The acoustic frequency range over which a particular fractal 62 is effective is determined principally by the size thereof. More particularly, a practical lower bound on frequencies for which a particular fractal 62 can be relied upon for acoustic dispersion is a frequency whose wavelength is about twice the height H of the fractal 62. Accordingly, the table of FIG. 7 also lists the frequencies corresponding to each of the fractals 62 tabulated therein, wherein the wavelength lamda L_in in inches corresponds to the lower frequency f_lo Hz in Hertz for a speed of sound c of 1127 ft/sec, and the ratio H/L of the height H of the fractal 62 to the wavelength lamda L_in of the lower frequency f_lo Hz is about 0.5. Accordingly, in selecting the nominal sizes of the fractals 62, one can either begin with an upper bound on the lower frequency f_lo Hz to be dispersed, which will in turn yield the size of the smallest fractal 62 of the associated scatterer panel 12, or one could begin with a selection of the size of the largest or smallest fractal 62 of the associated scatterer panel 12 (or any other fractal 62 thereof), from which would be determined the associated lower frequency f_lo Hz for each of the resulting fractals 62 scaled therefrom, for example, in accordance with the scaling relationships disclosed hereinabove and incorporated in the table of FIG. 7. For example, instead of a starting height H of 0.47 inches for the smallest fractal 62, the starting height of the smallest fractal could have been 0.5 inches or 0.25 inches, for example, although a height H much smaller that the nominal 0.47 inches would not be expected to affect even a 20 KHz acoustic wave.

It should be understood that although the entries of the table of FIG. 7 provide nominal values based upon a Fibonacci scaling as an example of one possible class of embodiments, in practice the succeeding fractals 62 need not be uniformly scaled from one fractal 62 to another, and that the nominal scaling factor used to scale the succeeding fractals 62 need not necessarily be equal to the Fibonacci number. Furthermore, the diffusion process is also responsive to the width W of the fractals 62, and the nose depth N thereof, and because the width W of each fractal 62 is somewhat larger than the height H, the affect thereof on, or relationship thereof to, the associate acoustic frequencies would be expected to be linear over a greater range of frequencies that would result from using just height H as the reference.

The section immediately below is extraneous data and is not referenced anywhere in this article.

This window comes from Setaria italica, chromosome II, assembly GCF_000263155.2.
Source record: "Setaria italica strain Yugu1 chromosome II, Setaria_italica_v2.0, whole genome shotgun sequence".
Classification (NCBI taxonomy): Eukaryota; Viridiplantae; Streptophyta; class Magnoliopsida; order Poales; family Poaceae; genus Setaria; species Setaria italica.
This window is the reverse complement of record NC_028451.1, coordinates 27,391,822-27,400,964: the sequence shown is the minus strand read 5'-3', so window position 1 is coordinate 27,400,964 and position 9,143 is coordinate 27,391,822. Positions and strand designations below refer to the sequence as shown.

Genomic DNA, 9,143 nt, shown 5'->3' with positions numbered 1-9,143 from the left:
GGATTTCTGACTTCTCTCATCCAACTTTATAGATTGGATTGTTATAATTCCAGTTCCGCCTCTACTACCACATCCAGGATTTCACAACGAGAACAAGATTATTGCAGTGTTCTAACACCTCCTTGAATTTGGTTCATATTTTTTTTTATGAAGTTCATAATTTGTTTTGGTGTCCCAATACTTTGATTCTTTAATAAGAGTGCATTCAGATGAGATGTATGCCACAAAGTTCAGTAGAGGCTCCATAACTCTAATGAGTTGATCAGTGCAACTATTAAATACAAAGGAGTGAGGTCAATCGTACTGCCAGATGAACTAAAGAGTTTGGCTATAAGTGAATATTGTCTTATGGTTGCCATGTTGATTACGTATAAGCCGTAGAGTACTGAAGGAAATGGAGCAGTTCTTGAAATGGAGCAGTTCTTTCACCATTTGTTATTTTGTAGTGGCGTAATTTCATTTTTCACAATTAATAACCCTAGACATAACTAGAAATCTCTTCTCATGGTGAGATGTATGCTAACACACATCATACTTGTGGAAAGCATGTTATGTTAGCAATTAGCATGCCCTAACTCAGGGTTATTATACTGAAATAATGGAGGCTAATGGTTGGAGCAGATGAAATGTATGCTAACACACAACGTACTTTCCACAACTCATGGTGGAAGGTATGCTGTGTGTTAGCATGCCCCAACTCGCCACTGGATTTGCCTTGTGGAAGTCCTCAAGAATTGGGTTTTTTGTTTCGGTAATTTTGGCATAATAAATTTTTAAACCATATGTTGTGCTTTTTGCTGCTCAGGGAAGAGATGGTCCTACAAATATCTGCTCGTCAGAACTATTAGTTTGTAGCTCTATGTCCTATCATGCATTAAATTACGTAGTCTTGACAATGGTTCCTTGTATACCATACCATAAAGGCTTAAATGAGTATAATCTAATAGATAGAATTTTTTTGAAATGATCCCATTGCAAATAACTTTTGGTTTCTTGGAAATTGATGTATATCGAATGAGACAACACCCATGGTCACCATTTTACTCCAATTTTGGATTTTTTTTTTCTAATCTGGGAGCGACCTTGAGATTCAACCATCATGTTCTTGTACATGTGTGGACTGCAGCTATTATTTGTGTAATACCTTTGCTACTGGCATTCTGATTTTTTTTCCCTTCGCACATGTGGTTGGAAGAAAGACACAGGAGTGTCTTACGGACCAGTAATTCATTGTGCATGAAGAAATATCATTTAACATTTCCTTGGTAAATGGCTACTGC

In practice, the overall size of an associated scatterer panel 12 incorporating the plurality of fractals 62 thereon is limited, for example, for aesthetic reasons or because of size limitations. The scatterer panel 12 extends into the space of the room 14 by a distance equal to the height H of the largest fractal 62. In accordance with the first embodiment of the first aspect of the acoustic scatterer panel 12.1—which was adapted for ceiling 16 applications—the associated height HP of the acoustic scatterer panel 12.1 was arbitrarily limited to 18 inches, which limited the size of the largest full fractal 62.1 thereof from the table of FIG. 7 to be fractal I, which has a nominal height H of 21.9 inches, as illustrated in FIGS. 10a-c, and which was rounded 58 to satisfy the height HP constraint. The length LP and width WP of this first embodiment of the first aspect of the acoustic scatterer panel 12.1 were set at 88 inches and 37 inches respectively, for arbitrary practical reasons. Accordingly, the largest fractal 62, from the table of FIG. 7, whose width W could fit within the length LP constraint was then fractal K. However, fractals J and K substantially exceed the given size limitations of this first embodiment of the first aspect of the acoustic scatterer panel 12.1.